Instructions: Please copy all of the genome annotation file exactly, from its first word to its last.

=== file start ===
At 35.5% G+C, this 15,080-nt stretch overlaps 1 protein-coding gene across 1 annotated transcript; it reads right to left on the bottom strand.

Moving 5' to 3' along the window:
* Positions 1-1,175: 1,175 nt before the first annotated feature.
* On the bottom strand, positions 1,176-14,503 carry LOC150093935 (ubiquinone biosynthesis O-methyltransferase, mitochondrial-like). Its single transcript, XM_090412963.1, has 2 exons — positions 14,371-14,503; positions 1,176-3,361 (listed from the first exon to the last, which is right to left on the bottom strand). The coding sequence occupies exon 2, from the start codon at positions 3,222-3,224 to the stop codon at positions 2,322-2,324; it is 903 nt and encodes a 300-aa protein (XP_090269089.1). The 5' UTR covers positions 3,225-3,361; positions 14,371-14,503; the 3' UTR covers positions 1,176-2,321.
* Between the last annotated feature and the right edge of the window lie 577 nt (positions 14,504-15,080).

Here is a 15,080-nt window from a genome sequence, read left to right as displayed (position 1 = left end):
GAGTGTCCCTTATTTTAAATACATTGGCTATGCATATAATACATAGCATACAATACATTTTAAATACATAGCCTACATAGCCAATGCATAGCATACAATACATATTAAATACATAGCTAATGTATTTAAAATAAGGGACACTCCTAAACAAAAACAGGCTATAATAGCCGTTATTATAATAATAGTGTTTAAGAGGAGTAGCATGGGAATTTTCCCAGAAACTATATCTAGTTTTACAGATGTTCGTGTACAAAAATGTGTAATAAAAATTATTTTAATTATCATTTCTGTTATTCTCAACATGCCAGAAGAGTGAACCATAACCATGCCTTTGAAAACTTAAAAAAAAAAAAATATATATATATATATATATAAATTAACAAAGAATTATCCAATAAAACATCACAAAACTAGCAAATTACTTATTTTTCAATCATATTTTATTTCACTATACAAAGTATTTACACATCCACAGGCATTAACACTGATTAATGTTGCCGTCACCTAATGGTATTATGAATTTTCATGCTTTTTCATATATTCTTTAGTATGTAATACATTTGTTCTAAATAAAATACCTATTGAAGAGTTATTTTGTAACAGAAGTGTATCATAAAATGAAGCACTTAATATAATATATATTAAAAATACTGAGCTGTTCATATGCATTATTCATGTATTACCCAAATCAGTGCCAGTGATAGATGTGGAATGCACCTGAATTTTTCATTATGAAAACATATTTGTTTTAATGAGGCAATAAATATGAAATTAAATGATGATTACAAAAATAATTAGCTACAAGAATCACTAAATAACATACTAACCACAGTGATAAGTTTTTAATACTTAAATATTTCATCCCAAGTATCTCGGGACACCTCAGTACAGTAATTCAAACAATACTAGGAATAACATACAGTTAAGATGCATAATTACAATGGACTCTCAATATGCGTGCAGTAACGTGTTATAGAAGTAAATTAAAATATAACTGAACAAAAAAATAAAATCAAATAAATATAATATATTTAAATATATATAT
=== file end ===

At 35.5% G+C, this 15,080-nt stretch overlaps 1 protein-coding gene across 1 annotated transcript; it reads right to left on the bottom strand.

Moving 5' to 3' along the window:
* Positions 1-1,175: 1,175 nt before the first annotated feature.
* On the bottom strand, positions 1,176-14,503 carry LOC150093935 (ubiquinone biosynthesis O-methyltransferase, mitochondrial-like). Its single transcript, XM_090412963.1, has 2 exons — positions 14,371-14,503; positions 1,176-3,361 (listed from the first exon to the last, which is right to left on the bottom strand). The coding sequence occupies exon 2, from the start codon at positions 3,222-3,224 to the stop codon at positions 2,322-2,324; it is 903 nt and encodes a 300-aa protein (XP_090269089.1). The 5' UTR covers positions 3,225-3,361; positions 14,371-14,503; the 3' UTR covers positions 1,176-2,321.
* Between the last annotated feature and the right edge of the window lie 577 nt (positions 14,504-15,080).

Here is a 15,080-nt window from a genome sequence, read left to right as displayed (position 1 = left end):
GAGTGTCCCTTATTTTAAATACATTGGCTATGCATATAATACATAGCATACAATACATTTTAAATACATAGCCTACATAGCCAATGCATAGCATACAATACATATTAAATACATAGCTAATGTATTTAAAATAAGGGACACTCCTAAACAAAAACAGGCTATAATAGCCGTTATTATAATAATAGTGTTTAAGAGGAGTAGCATGGGAATTTTCCCAGAAACTATATCTAGTTTTACAGATGTTCGTGTACAAAAATGTGTAATAAAAATTATTTTAATTATCATTTCTGTTATTCTCAACATGCCAGAAGAGTGAACCATAACCATGCCTTTGAAAACTTAAAAAAAAAAAAATATATATATATATATATATAAATTAACAAAGAATTATCCAATAAAACATCACAAAACTAGCAAATTACTTATTTTTCAATCATATTTTATTTCACTATACAAAGTATTTACACATCCACAGGCATTAACACTGATTAATGTTGCCGTCACCTAATGGTATTATGAATTTTCATGCTTTTTCATATATTCTTTAGTATGTAATACATTTGTTCTAAATAAAATACCTATTGAAGAGTTATTTTGTAACAGAAGTGTATCATAAAATGAAGCACTTAATATAATATATATTAAAAATACTGAGCTGTTCATATGCATTATTCATGTATTACCCAAATCAGTGCCAGTGATAGATGTGGAATGCACCTGAATTTTTCATTATGAAAACATATTTGTTTTAATGAGGCAATAAATATGAAATTAAATGATGATTACAAAAATAATTAGCTACAAGAATCACTAAATAACATACTAACCACAGTGATAAGTTTTTAATACTTAAATATTTCATCCCAAGTATCTCGGGACACCTCAGTACAGTAATTCAAACAATACTAGGAATAACATACAGTTAAGATGCATAATTACAATGGACTCTCAATATGCGTGCAGTAACGTGTTATAGAAGTAAATTAAAATATAACTGAACAAAAAAATAAAATCAAATAAATATAATATATTTAAATATATATAT